Quoting Peter – “I urge you, as foreigners and exiles, ... Live such good lives - they may see your good deeds and glorify God on the day he visits us” – Patterson explained the approach Presbyterians should take:
“We are to a little bit odd, to be outsiders living on the edge of culture and yet at the heart of society for its blessing and ours too! Increasing numbers of people don’t come to church so they’ll never hear a sermon for they will never be in church and yet we think that sermons in and of themselves will change the world. But whose listening other than the committed.”

After a bit of processing – or “the walk of the old men” as ex-Moderator Stafford Carson refers to it – the Right Rev Dr Roy Patton was installed as the new moderator.

Rev Roy Patton
“Who would have ever have believed it- as a boy running around the farm at home, going to school in Monaghan, I could never have imagined for one minute standing here before you this evening. And I am sure my mother who is sitting by the radio listening cannot believe it either.”
He returned to the theme of being a prophetic voice:

“How and what are we going to say to a society which is increasingly secular and often opposed to Christian values and lifestyle. And the more I thought about it , the more I was drawn back to a story from long ago. The story comes from the Prophet Isaiah. Today when we hear the word prophet we think of someone who tells the future, but the prophets we find in the bible, especially before the time of Jesus were not so much fore-tellers but rather tellers of the truth. These are the men who tell it like it is - who speak God’s words without fear or favour. And Isaiah was one of those truth tellers, hundreds of years before the birth of Jesus.”

The good old days are gone.
“We may well long for it to be different, sentimentalise about the days when our churches were packed to the rafters, when hundreds of children went on Sunday school outings etc, but that really doesn’t get us very far does it.? Whatever we do, we certainly cannot turn the clock back to the good old days.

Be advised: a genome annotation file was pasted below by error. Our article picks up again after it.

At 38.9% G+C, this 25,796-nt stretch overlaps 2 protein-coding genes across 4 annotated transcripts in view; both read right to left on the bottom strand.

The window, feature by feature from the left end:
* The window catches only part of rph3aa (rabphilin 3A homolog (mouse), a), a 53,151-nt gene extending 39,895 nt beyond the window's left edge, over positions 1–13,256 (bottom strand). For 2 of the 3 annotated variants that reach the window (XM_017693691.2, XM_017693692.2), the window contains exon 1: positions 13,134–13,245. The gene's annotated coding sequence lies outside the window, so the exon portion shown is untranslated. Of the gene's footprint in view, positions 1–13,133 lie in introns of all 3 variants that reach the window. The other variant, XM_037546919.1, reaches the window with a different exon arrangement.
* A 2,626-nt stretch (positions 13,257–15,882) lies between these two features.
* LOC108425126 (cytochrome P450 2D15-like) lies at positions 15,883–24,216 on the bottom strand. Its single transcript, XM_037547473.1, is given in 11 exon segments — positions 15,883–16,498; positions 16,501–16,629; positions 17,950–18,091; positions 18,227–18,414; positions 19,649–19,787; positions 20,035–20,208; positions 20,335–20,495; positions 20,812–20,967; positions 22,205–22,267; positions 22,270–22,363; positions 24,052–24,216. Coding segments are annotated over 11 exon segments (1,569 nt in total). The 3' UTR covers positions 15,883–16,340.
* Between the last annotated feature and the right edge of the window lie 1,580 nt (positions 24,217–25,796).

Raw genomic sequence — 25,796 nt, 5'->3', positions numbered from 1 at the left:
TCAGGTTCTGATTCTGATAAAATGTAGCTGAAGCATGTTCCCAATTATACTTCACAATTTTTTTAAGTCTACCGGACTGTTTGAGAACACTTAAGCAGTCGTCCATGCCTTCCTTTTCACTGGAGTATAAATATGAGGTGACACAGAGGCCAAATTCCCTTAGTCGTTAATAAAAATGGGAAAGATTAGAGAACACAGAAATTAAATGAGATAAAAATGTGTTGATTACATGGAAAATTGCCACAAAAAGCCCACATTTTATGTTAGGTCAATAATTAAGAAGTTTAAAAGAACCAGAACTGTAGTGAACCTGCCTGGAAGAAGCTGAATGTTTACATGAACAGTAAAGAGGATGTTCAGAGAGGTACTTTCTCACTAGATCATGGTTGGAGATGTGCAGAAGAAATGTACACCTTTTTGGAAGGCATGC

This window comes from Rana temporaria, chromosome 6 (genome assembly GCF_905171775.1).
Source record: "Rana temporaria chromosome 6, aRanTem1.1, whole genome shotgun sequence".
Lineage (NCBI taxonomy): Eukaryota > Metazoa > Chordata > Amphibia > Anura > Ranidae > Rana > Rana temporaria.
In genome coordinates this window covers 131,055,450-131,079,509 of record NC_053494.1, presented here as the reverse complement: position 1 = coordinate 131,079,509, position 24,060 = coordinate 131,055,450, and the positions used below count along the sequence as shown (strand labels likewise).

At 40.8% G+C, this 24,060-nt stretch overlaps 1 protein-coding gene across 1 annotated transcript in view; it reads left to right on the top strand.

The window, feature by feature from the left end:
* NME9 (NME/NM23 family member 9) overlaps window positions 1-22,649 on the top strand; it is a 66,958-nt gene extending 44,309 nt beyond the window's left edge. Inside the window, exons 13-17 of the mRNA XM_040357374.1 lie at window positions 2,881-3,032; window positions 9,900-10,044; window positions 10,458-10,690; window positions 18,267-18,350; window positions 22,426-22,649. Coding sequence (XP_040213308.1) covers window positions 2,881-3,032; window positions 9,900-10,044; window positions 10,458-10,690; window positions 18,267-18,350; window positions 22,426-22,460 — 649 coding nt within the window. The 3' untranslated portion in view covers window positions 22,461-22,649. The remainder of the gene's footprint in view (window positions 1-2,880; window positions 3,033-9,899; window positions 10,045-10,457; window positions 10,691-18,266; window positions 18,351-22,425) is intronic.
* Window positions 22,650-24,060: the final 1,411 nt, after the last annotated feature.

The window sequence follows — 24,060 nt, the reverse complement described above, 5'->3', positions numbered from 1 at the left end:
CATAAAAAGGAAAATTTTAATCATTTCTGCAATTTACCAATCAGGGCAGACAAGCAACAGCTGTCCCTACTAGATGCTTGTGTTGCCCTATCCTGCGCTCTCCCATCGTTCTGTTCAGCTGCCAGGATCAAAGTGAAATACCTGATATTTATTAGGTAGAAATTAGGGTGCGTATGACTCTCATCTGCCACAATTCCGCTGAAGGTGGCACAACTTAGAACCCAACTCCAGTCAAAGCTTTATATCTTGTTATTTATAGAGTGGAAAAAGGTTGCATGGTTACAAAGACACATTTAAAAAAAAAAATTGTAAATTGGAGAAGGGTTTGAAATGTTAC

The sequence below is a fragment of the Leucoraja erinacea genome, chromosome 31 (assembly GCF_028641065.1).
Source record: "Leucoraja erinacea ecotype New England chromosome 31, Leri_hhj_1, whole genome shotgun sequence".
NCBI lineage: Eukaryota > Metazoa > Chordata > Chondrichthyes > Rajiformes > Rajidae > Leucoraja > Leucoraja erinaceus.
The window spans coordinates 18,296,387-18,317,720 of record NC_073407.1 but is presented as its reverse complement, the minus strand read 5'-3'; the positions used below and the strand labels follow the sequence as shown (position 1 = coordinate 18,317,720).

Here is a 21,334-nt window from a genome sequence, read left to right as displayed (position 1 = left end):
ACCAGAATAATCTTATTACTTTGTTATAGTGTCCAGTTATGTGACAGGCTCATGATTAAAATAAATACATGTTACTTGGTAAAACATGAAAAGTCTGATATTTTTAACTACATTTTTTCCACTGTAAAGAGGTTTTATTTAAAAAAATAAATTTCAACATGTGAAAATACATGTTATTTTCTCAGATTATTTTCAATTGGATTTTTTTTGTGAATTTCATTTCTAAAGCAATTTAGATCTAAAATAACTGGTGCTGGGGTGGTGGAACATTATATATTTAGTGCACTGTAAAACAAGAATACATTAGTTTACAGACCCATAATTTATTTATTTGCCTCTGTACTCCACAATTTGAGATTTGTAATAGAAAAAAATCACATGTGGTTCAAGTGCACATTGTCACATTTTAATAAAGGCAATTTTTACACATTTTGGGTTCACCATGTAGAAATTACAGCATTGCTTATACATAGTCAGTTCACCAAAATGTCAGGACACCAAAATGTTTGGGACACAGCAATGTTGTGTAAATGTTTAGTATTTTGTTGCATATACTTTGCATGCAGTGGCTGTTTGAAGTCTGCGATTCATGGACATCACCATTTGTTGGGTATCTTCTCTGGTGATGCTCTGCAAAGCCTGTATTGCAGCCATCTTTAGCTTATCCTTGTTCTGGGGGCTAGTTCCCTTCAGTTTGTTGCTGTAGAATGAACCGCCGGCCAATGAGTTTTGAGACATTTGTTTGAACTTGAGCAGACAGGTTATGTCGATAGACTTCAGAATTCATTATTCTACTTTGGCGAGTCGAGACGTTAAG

So how do we respond? How do we find our voice again? How with confidence do we speak to the world around us?”

Patton’s suggestions were informed by the life of Isaiah and the death of King Uzziah.
“Too often we give the impression that we are better than others, more moral, superior kind of people. And sadly the greatest stumbling blocks to people finding faith in Christ are the lives of those who claim to follow him. We resent being called hypocrites and of course people may make such a charge in order to hide behind it, but the nevertheless we need acknowledge how we have failed to be true followers of Jesus. And we need to name those areas of life in which we have failed. Like Isaiah who acknowledged that he was a man of unclean lips, we need to acknowledge those ‘Christian’ sins- sins of bitterness, gossip, exaggeration, destructive criticism.- which sadly are too often prevalent in our lives and too often found in the church.

If we are speak to the world around and if anybody is going to take time to listen to us, really it will happen only if we have faced the truth about ourselves; when they see that the words we say are rooted in the honesty and integrity of our lives; when we acknowledge the truth about ourselves then we encourage others to do the same.”

Patton hinted at the way forward:
“If indeed we are to be fit for purpose, a prophetic voice in the society around us, then we desperately need to recapture the Biblical view of God. I love it when we sing with our children, Our God is a great big God, Our God is a great big God, our God is a great big God and he holds us in his hands. And when we, like Isaiah, see God for who he is - Holy, High and lifted up, but also as the God of mercy, forgiveness, generosity who reaches out to broken people sinful like you and me, we will be astonished that he should want to use us to speak for him. We will long with Isaiah to say, ‘Here am I! Send me!’”

The agenda (and reports) for the week of General Assembly – which is nearly all open to the public – is available on the Presbyterian Church in Ireland website, and you can follow some of the business at @pciassembly or at the #pciga12 hashtag.